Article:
DENVER — Bullying prevention grants made possible as a result of marijuana tax revenue are making an impact in schools, according to data provided by the Colorado Department of Education.
“With the bullying grant, we’ve been able to think outside the box, so instead of always doing things traditionally, we were able to take a unique approach,” said Amanda Stewart, principal at Lake Middle School in Denver.
Lake Middle School received $93,309 in Bullying Education Prevention Grant funding over the course of three school years, according the Department of Education.
According to Stewart, surveyed students reported a 26 percent decrease in being targeted for bullying and a 54 percent decrease in witnessing bullying since 2016.
Statewide, surveyed students who participated in programs created by the bullying prevention grant funding reported a 33 percent decrease in being targeted for bullying and a 17 percent decrease in witnessing bullying during the span of the grant.
According to the state, 71 schools and 34,423 students have been impacted by the grants. More than $6 million has been distributed to various districts since 2016.
“When I was in sixth grade, I used to see a lot of bullying happening,” said Anthony Aguilar, an eighth grader at Lake Middle School. “Now, everybody feels safe and like we support each other so much here.”
Stewart said some of the grant money was used to train Lake Middle School teachers on restorative techniques, so they could better teach students how to manage their own conflicts.
“It’s had a significant impact,” she said. “Being allowed to look through the lens of being restorative with kids allowed us to relook at all of our school-wide policies and how we engage with students when there is conflict. So that is a positive impact across the entire school and the student culture and the staff culture.”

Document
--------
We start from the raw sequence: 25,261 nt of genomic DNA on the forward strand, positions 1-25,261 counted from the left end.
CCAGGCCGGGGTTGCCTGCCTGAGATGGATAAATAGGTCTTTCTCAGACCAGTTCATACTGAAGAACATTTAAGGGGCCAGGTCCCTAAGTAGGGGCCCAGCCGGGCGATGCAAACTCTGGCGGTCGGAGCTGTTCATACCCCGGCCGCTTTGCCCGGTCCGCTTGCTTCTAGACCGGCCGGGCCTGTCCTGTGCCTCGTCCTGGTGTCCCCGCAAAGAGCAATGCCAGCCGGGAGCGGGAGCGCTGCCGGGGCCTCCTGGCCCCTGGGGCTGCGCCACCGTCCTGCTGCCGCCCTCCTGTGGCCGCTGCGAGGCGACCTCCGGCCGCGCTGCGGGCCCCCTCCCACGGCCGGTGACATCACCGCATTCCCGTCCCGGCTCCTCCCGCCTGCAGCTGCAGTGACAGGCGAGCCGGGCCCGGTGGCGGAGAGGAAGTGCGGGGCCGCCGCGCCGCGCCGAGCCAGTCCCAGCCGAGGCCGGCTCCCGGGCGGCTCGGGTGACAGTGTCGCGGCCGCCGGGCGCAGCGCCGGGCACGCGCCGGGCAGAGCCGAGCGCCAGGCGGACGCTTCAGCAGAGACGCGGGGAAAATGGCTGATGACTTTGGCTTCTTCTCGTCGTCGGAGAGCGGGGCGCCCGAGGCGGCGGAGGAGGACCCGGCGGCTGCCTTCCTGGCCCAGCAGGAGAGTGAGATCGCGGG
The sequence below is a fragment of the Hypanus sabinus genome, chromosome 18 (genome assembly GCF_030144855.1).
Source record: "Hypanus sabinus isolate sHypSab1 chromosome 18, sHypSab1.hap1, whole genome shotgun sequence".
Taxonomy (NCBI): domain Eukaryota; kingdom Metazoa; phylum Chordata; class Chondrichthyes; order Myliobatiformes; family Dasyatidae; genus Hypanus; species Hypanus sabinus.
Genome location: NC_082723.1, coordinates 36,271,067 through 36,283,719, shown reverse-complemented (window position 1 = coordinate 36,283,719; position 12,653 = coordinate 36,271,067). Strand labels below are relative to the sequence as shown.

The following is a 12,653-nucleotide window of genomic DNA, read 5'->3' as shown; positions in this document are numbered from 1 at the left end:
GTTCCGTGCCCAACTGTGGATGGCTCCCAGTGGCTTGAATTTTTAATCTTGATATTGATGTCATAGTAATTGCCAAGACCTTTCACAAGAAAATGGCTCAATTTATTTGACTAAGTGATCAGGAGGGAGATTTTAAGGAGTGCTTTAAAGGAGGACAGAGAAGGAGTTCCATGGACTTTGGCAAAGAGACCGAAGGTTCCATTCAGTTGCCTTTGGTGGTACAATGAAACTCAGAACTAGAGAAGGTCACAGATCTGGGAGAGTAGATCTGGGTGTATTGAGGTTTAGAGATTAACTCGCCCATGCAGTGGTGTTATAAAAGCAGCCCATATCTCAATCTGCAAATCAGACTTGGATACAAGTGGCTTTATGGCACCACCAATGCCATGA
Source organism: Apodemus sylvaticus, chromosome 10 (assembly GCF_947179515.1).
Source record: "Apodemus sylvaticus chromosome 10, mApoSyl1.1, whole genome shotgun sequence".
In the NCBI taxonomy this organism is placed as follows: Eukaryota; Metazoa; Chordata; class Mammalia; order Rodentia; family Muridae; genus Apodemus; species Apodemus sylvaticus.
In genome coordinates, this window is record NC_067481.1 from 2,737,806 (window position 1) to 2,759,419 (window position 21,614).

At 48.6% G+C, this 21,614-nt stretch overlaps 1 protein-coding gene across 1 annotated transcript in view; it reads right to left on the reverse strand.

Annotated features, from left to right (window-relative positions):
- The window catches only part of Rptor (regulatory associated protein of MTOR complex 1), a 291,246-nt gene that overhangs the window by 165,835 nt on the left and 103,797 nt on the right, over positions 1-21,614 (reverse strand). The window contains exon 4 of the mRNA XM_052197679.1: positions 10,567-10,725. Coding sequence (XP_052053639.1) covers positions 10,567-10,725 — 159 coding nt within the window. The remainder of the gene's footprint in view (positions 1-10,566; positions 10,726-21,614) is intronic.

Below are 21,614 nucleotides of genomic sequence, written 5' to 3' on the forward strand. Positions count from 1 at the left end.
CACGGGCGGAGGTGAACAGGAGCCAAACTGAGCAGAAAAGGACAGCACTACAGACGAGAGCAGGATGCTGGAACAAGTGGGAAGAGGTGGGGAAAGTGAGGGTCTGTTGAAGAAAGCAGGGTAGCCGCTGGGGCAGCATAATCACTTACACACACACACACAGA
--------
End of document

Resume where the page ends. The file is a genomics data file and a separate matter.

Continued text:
Stewart said students work with each other to deescalate problems. Sometimes an eighth-grade student will help mediate conflicts between sixth graders.
She said new staff members who better reflect the student population have also helped administrators and teachers build trust with students.
Solana Diaz, an eighth grade student, said she feels better equipped now to step in and defend a bullying victim if she were to witness teasing.
“(In sixth grade), I just felt like I just didn’t know what to do because no one had ever taught me. We never talked about it. But now that we have a new staff and everything, I feel like I could go and tell somebody. Like, it’s a lot easier to tell,” she said.
Diaz said she remembered learning about a fight on campus almost every week during her sixth grade year at school. Now, she said, she rarely sees one. She said she could only remember about five this school year.
The school also launched a program to reward students who are good citizens. They are “knighted” with a ceremonial sword during a school assembly and have an opportunity to be rewarded with a special school jacket if their peers choose them for recognition.
“We constantly tell kids, ‘We love you. We’re a family, and sometimes families have to work through hard things to get better,’” said Stewart.